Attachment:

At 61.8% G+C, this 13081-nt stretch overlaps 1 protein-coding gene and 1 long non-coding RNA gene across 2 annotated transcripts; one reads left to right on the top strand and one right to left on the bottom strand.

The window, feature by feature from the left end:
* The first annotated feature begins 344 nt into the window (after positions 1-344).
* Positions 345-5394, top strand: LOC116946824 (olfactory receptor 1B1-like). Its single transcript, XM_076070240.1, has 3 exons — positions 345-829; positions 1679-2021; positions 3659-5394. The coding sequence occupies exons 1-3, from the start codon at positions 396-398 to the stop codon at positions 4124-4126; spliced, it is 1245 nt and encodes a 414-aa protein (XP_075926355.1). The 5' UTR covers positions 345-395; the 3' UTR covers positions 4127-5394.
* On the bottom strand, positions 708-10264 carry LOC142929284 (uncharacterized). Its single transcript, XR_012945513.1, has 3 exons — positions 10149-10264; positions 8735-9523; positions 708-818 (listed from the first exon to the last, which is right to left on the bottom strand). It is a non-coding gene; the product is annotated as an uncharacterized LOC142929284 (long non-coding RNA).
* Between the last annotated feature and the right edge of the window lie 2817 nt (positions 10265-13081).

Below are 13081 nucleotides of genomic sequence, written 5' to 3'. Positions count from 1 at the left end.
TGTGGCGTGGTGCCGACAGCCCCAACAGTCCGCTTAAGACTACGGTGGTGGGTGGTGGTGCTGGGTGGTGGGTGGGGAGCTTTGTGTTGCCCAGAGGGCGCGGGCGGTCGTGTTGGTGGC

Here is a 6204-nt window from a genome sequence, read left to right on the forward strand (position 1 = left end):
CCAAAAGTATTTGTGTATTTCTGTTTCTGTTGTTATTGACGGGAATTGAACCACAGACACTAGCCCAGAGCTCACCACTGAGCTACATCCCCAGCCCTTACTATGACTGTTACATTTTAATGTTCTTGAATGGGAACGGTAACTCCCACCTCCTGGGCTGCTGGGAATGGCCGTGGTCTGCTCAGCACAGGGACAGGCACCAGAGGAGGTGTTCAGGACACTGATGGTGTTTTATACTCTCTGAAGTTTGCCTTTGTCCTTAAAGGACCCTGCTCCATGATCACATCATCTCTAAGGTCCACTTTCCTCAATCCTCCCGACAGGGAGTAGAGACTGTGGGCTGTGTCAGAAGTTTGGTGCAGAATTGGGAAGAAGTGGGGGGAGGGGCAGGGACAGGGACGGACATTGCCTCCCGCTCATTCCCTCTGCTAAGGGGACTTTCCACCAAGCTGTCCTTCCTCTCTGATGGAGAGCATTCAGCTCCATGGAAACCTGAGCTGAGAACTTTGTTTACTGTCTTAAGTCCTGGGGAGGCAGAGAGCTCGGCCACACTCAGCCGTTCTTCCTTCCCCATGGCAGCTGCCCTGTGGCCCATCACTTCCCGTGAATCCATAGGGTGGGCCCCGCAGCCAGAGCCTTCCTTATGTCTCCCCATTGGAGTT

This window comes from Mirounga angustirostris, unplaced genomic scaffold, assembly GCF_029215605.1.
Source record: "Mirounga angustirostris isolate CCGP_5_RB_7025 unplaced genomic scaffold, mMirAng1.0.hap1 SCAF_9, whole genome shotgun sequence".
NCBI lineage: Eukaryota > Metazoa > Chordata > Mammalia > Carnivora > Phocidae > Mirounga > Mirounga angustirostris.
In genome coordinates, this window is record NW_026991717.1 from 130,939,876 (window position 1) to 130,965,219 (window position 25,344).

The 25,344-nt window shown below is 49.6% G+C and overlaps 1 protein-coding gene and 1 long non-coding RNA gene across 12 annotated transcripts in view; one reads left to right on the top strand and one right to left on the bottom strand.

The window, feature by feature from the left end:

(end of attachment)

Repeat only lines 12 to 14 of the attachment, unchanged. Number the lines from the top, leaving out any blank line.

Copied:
Source record: "Mirounga angustirostris isolate CCGP_5_RB_7025 unplaced genomic scaffold, mMirAng1.0.hap1 SCAF_9, whole genome shotgun sequence".
NCBI lineage: Eukaryota > Metazoa > Chordata > Mammalia > Carnivora > Phocidae > Mirounga > Mirounga angustirostris.
In genome coordinates, this window is record NW_026991717.1 from 130,939,876 (window position 1) to 130,965,219 (window position 25,344).